Besides, if you call yourself an author now, how will you give yourself a ‘promotion’ when your book is published and out there being read? Tell people you’re an ‘aspiring author’ by all means – that’s humble and people will warm to you and be interested in you and what you’re doing or thinking of doing. A good place to be. And when you’re approaching agents or editors, you don’t need to call yourself anything: if you’re sending them a proposal or sample chapters, then they know where you want to go.
The other day I was thinking about the mindset of ebook-only authors vs those who've been published traditionally.
I wondered if a lot of the comments I've read, such as "writers shouldn't have to obey antiquated rules," "who made them the gatekeepers?", or "writers no longer have to be dissed by publishers," had their birth in an entitlement generation.
For the last twenty/thirty years, we've been intent on making students feel good in schools, more than being adept at reading, writing, and math. You didn't win? Here's a trophy anyway. You didn't get a passing grade? You got a happy face because you tried.
Self-esteem was more important than achievement.
Lots of us, who weren't coddled as much as kicked, have a different mindset. We expect a certain amount of struggle. We know we need to prove ourselves. I don't think it's a generational or age thing as much as it's simply an attitude difference.
I didn't expect the bar to be lowered simply because I couldn't crawl over it yet.
I disagree with the comment above and the topic about writers writing books. If you write professionally or not, you are a writer. You are not an author, which means you got your work published. So, you can call yourself a writer if you have a pack of unpublished stories or articles in your cupboard.
Also, I don't think people say: 'I am writing a book.' They say they are writing a novel or a story. Writers are being published through the e-books method and some some these stories are badly written, I agree, but nobody who writes a novel thinks about the process of publishing a book. Real writers want to write that story that is in their heads and that consume them daily. They want it written. They want it done.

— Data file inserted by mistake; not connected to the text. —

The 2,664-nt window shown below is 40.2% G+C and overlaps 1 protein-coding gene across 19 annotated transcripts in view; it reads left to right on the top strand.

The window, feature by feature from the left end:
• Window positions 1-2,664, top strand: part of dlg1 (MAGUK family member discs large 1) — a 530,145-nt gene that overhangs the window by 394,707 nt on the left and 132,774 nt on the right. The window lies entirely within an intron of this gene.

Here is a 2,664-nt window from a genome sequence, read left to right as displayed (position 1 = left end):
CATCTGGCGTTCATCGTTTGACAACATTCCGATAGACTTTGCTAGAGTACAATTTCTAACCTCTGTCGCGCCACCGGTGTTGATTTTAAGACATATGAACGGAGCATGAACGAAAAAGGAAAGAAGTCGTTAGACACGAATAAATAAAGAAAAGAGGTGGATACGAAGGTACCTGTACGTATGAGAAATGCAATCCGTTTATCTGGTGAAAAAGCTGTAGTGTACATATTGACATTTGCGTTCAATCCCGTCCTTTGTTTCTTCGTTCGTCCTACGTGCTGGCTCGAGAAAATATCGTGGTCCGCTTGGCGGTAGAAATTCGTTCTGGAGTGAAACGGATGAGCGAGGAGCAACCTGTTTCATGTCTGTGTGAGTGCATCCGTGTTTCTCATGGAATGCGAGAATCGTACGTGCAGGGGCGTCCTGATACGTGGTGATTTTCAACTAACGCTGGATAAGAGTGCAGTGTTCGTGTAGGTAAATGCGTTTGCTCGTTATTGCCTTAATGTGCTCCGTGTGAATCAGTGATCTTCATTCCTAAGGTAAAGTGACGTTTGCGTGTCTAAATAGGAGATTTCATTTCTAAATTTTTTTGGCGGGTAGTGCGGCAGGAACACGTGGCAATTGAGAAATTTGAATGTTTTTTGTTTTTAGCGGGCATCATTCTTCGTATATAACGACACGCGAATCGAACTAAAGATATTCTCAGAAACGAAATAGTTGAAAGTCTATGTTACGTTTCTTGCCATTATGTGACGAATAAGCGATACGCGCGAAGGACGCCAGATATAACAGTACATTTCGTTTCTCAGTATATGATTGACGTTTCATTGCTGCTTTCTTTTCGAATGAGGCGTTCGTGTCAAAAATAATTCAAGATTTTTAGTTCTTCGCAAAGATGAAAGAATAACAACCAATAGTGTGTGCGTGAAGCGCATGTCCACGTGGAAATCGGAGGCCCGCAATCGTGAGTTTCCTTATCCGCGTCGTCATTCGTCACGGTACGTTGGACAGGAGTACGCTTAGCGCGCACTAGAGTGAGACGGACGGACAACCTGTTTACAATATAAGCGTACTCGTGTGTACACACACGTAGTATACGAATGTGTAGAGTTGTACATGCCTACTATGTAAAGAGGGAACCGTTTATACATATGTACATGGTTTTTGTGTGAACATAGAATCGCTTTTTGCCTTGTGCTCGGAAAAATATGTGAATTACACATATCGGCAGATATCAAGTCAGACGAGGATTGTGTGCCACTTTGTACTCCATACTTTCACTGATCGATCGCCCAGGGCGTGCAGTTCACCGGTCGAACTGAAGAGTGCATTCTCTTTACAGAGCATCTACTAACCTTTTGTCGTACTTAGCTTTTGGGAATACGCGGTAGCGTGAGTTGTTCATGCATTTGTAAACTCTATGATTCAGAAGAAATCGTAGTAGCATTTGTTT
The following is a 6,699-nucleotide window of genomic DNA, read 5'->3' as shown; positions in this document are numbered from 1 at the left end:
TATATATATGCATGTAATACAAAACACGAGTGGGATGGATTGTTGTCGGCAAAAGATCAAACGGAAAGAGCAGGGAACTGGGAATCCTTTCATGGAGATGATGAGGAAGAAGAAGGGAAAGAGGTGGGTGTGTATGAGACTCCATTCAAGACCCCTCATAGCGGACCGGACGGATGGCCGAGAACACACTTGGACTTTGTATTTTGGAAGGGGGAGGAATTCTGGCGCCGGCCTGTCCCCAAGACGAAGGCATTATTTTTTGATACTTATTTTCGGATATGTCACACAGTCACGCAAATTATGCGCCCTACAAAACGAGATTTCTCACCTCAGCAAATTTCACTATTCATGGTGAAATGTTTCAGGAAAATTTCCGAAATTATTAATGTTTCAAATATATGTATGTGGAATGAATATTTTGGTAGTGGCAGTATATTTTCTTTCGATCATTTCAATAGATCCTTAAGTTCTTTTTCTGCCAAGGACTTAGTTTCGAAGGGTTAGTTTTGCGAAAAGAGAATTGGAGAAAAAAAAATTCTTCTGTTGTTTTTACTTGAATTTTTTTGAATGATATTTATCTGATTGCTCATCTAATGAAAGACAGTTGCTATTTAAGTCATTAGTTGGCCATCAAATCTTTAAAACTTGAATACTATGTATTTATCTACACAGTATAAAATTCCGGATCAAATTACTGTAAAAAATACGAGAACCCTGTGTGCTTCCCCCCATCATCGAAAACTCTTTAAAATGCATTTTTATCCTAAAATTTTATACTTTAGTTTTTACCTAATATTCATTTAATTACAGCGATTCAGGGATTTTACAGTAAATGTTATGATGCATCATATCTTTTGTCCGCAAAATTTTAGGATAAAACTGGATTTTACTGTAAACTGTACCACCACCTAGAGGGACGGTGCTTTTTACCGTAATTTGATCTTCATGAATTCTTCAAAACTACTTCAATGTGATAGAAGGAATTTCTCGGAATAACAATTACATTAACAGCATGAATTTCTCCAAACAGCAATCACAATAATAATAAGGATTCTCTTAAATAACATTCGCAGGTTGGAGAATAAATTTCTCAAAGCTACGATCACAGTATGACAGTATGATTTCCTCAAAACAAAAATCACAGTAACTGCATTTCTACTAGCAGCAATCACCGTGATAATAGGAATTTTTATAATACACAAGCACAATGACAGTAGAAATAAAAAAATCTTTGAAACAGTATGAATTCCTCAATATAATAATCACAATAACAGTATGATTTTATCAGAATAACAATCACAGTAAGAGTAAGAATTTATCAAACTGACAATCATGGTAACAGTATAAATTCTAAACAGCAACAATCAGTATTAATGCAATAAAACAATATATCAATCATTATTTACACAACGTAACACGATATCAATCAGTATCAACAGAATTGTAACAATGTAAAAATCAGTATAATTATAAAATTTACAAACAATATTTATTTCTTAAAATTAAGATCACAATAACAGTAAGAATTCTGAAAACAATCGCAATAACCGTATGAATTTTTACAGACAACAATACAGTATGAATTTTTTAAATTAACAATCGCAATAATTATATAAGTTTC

In regards with the comment, getting good grades and passing tests are proof of nothing.They don't demonstrate someone's intelligence or skills. Many people have to take tests in subjects that they have no desire to learn and most of them pass. However, when you fail a subject, but get a word of encouragement it does motivate you to keep going and that is nothing but a good thing.
I wasn't coddled and had to take and pass 8 A levels. I just resented the fact that I wanted to spend my time studying subjects that mattered and interested me and couldn't. I wasn't keen on Chemistry or Physics and had to do it anyway. Now, I have no use for those subjects and they are not relevant in my professional life. So, I couldn't disagree more with the comment above.
@ Karen – Interesting comment and idea, although I can't quite decide whether or not it may be true or not. Perhaps it's a part explanation. The sense of entitlement among many entering (or trying to enter) the business of journalism is something which I've often noticed, and it probably deserves a blogpost of its own… One to ponder – thanks for making me think!